February 2020

Brain changes associated with thromboxane receptor antagonist SQ 29,548 treatment in a mouse model.

J Neurosci Res 2015 Aug 22;93(8):1279-92. Epub 2015 Feb 22.

Department of Basic Sciences, University of North Dakota School of Medicine and Health Sciences, Grand Forks, North Dakota.

The purpose of this study was to characterize behavioral and physiological effects of a selective thromboxane (TP) receptor antagonist, SQ 29,548, in the C57Bl/6 mouse model. At 6 months of age, male mice were given either sham or drug i.p. injections for 3 days at a dose of 2 mg/kg each day. On the day after the final injection, mice were subjected to behavioral testing before brain collection. Left hemisphere hippocampi were collected from all mice for protein analysis via Western blot. Right brain hemispheres were fixed and embedded in gelatin and then serially sectioned. The sections were immunostained with anti-c-Fos antibodies. Prostaglandin analysis was performed from remaining homogenized brain samples, minus the hippocampi. Injection of SQ 29,548 decreased selective brain prostaglandin levels compared with sham controls. This correlated with robust increases in limbic-region c-Fos immunoreactivity in the SQ 29,548-injected mice. However, drug-treated mice demonstrated no significant changes in relevant hippocampal protein levels compared with sham treatments, as determined from Western blots. Surprisingly, injection of SQ 29,548 caused mixed changes in parameters of depression and anxiety-like behavior in the mice. In conclusion, the results indicate that administration of peripheral TP receptor antagonists alters brain levels of prostanoids and influences neuronal activity, with only minimal alterations of behavior. Whether the drug affects neurons directly or through a secondary pathway involving endothelium or other tissues remains unclear.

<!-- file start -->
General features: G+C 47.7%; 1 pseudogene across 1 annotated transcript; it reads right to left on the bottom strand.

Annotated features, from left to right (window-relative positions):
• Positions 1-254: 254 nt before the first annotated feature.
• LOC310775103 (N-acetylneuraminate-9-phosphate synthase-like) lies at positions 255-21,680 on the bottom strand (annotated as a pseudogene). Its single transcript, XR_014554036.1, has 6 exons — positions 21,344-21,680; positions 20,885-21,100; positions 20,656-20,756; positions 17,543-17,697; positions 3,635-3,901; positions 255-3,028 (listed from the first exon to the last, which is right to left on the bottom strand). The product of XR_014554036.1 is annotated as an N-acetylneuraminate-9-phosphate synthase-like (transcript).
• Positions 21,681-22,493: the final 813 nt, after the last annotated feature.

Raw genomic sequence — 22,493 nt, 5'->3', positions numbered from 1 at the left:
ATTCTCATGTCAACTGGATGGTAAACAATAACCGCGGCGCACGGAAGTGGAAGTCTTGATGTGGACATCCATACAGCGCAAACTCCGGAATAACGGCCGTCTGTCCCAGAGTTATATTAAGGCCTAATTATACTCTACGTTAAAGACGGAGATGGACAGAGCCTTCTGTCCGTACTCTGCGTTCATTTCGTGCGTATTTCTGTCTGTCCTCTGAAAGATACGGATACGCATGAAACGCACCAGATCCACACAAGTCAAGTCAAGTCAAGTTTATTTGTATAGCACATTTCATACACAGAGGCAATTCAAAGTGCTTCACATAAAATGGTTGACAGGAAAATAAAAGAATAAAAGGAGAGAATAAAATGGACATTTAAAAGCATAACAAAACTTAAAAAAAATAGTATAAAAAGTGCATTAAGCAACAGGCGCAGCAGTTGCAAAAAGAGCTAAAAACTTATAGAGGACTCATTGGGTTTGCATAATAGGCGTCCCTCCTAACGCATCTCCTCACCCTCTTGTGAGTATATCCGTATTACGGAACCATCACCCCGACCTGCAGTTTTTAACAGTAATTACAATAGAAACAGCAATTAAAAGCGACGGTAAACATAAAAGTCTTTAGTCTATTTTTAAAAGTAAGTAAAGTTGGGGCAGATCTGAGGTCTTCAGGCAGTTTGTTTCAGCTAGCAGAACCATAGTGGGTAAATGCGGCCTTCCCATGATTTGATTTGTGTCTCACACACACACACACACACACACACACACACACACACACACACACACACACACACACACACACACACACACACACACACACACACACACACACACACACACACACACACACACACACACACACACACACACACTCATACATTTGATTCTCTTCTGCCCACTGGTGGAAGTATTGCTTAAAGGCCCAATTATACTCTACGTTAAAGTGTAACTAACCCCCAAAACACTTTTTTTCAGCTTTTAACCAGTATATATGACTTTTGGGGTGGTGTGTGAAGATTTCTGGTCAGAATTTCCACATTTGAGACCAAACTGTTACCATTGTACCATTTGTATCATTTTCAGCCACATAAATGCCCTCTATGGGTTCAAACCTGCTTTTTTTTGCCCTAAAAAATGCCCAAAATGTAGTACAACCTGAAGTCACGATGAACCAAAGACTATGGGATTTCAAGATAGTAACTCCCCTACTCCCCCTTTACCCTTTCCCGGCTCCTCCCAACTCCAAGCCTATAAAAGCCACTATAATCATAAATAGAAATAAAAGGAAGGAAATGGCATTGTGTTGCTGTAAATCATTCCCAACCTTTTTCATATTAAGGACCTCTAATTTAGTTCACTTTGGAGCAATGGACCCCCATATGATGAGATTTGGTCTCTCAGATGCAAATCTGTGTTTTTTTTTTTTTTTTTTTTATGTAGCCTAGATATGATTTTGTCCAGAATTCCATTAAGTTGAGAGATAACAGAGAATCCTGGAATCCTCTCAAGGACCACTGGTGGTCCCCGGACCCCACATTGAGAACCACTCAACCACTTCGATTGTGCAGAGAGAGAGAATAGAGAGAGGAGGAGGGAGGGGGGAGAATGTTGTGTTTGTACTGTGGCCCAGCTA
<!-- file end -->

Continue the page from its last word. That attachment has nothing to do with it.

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http://dx.doi.org/10.1002/jnr.23578DOI Listing
http://www.ncbi.nlm.nih.gov/pmc/articles/PMC4478107PMC
August 2015

Overexpression of mutant amyloid-β protein precursor and presenilin 1 modulates enteric nervous system.

J Alzheimers Dis 2015 ;44(4):1263-78

Department of Basic Sciences, University of North Dakota School of Medicine and Health Sciences, Grand Forks, ND, USA.

Alzheimer's disease (AD) is a neurodegenerative disorder histologically characterized by amyloid-β (Aβ) protein accumulation and activation of associated microglia. Although these features are well described in the central nervous system, the process and consequences of Aβ accumulation in the enteric nervous system have not been extensively studied. We hypothesized that Aβ also may accumulate in the enteric nervous system and lead to immune cell activation and neuronal dysfunction in the digestive tract not unlike that observed in diseased brain. To test this hypothesis, ileums of the small intestine of thirteen month old AβPP/PS1 and C57BL/6 (wild type) mice were collected and analyzed using immunohistochemistry, western blot analysis, cytokine arrays, and ELISA. AβPP/PS1 mice demonstrated no differences in intestinal motility or water absorption but elevated luminal IgA levels compared to wild type mice. They also had increased protein levels of AβPP and the proteolytic enzyme, BACE, corresponding to an increase in Aβ1-40 in the intestinal lysate as well as an increase in both Aβ1-40 and Aβ1-42 in the stool. This correlated with increased protein markers of proinflammatory and immune cell activation. Histologic analysis localized AβPP within enteric neurons but also intestinal epithelial cells with elevated Aβ immunoreactivity in the AβPP/PS1 mice. The presence of AβPP, Aβ, and CD68 immunoreactivity in the intestines of some patients with neuropathologically-confirmed AD are consistent with the findings in this mouse model. These data support the hypothesis that in AD the intestine, much like the brain, may develop proinflammatory and immune changes related to AβPP and Aβ.
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http://dx.doi.org/10.3233/JAD-142259DOI Listing
http://www.ncbi.nlm.nih.gov/pmc/articles/PMC6295343PMC
November 2015